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Thursday, April 5, 2012

What Do Lawyers Look For In An Expert Witness?

Sigmund Freud, bearded expert

I recently posted a question on my Facebook page asking if people would trust a male psychologist more if he had a beard. That got me thinking about whether or not there was any research on that topic. A quick review of the literature revealed that no one has examined the beard question in a scientific way. However, many studies have confirmed that people in the courtroom (jurors, judges, and attorneys) considered "professional attire" to be important in their determination of the credibility of an expert witness. "Professional attire" was not specifically defined, but I assume that means a conservative suit and tie for men and a suit for women. It seems that the best rule of thumb would be to dress like an attorney.

In my literature search, I also found a dissertation completed in 2005 by Alison Browne, who surveyed attorneys on what they were looking for in good expert witnesses. She asked specifically about psychologists as expert witnesses.

Browne found that attorneys ranked the following qualities as most important (in order of importance):

1. Good demeanor and appearance on the stand
2. Personal attributes of the witness
3. Knowing the case well and being prepared
4. Appearing objective and honest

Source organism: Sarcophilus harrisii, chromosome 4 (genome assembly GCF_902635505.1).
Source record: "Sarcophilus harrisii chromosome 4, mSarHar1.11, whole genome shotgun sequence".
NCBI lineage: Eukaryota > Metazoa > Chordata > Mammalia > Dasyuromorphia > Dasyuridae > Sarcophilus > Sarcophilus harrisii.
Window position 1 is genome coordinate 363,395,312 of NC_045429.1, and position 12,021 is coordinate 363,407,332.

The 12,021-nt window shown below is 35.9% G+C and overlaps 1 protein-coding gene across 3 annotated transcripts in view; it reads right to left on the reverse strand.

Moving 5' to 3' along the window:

5. Being able to work well with the attorney
6. Good communication skills

Through her analysis of the data, Browne discovered the following qualities she determined to be most important (in order of importance):

1. Knowing the case well and being prepared
2. Appearing objective and honest
3. Having good integrity and a good reputation
4. Good demeanor and appearance on the stand
5. Good communication skills

I find it fascinating that "good communication skills" are important, but not as important as a number of other qualities. It seems that the data strongly supports "being prepared" as one of the most important qualities a psychologist as expert witness can bring to the courtroom. Being objective, prepared, working well with the attorney, and having integrity all seem to be just as (if not more) important than having good communication skills. And, apparently, attorneys may place a little too much emphasis on the appearance of the witness--although appearance is important, the data seem to show that there are many other qualities that are more important than what the expert witness looks like.

Thanks for reading-- Max Wachtel, Ph.D.
website: www.cherrycreekpsychology.com
facebook: www.facebook.com/drmaxwachtel
twitter: www.twitter.com/mwachtel

Reference:
Browne, A. S. (2005). Psychologists as expert witnesses: Effective qualities from the attorney perspective. Retrieved from ProQuest, UMI Number: 3168789.

6 comments:

The thing my brother, who is a lawyer, likes is a psychologist who sticks to one opinion, and supports it, rather than giving support for multiple opinions and being wishy-washy.

Good point. Psychologists are well known for their wishy-washiness!

Asking your lawyer on what to do in that kind of situation is the best move you have Attorney Macon

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